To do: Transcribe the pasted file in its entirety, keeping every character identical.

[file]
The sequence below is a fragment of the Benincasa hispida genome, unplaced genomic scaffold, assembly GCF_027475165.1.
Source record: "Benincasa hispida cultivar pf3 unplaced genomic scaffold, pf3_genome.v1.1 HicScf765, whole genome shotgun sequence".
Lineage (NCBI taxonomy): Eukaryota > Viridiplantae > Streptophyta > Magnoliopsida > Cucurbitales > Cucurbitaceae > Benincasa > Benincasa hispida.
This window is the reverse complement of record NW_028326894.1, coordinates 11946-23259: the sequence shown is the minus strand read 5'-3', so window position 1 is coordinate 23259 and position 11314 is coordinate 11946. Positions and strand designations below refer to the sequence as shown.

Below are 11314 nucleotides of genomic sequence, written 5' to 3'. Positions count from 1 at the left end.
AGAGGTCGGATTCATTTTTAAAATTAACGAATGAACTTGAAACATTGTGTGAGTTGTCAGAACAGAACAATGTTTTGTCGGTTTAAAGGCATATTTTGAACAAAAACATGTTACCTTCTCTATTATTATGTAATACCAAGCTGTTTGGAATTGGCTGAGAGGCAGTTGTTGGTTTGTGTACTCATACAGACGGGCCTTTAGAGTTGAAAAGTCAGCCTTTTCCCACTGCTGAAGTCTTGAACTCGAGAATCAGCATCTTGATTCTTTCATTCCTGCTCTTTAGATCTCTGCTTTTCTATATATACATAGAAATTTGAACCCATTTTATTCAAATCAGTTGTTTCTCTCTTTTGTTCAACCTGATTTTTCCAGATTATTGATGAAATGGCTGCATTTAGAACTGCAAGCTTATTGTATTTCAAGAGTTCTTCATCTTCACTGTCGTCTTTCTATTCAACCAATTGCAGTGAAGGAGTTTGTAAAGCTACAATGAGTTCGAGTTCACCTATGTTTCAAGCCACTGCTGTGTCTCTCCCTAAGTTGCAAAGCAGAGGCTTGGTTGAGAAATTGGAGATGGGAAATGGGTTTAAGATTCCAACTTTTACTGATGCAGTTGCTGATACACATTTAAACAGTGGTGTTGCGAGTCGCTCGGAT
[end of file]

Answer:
The sequence below is a fragment of the Benincasa hispida genome, unplaced genomic scaffold, assembly GCF_027475165.1.
Source record: "Benincasa hispida cultivar pf3 unplaced genomic scaffold, pf3_genome.v1.1 HicScf765, whole genome shotgun sequence".
Lineage (NCBI taxonomy): Eukaryota > Viridiplantae > Streptophyta > Magnoliopsida > Cucurbitales > Cucurbitaceae > Benincasa > Benincasa hispida.
This window is the reverse complement of record NW_028326894.1, coordinates 11946-23259: the sequence shown is the minus strand read 5'-3', so window position 1 is coordinate 23259 and position 11314 is coordinate 11946. Positions and strand designations below refer to the sequence as shown.

Below are 11314 nucleotides of genomic sequence, written 5' to 3'. Positions count from 1 at the left end.
AGAGGTCGGATTCATTTTTAAAATTAACGAATGAACTTGAAACATTGTGTGAGTTGTCAGAACAGAACAATGTTTTGTCGGTTTAAAGGCATATTTTGAACAAAAACATGTTACCTTCTCTATTATTATGTAATACCAAGCTGTTTGGAATTGGCTGAGAGGCAGTTGTTGGTTTGTGTACTCATACAGACGGGCCTTTAGAGTTGAAAAGTCAGCCTTTTCCCACTGCTGAAGTCTTGAACTCGAGAATCAGCATCTTGATTCTTTCATTCCTGCTCTTTAGATCTCTGCTTTTCTATATATACATAGAAATTTGAACCCATTTTATTCAAATCAGTTGTTTCTCTCTTTTGTTCAACCTGATTTTTCCAGATTATTGATGAAATGGCTGCATTTAGAACTGCAAGCTTATTGTATTTCAAGAGTTCTTCATCTTCACTGTCGTCTTTCTATTCAACCAATTGCAGTGAAGGAGTTTGTAAAGCTACAATGAGTTCGAGTTCACCTATGTTTCAAGCCACTGCTGTGTCTCTCCCTAAGTTGCAAAGCAGAGGCTTGGTTGAGAAATTGGAGATGGGAAATGGGTTTAAGATTCCAACTTTTACTGATGCAGTTGCTGATACACATTTAAACAGTGGTGTTGCGAGTCGCTCGGAT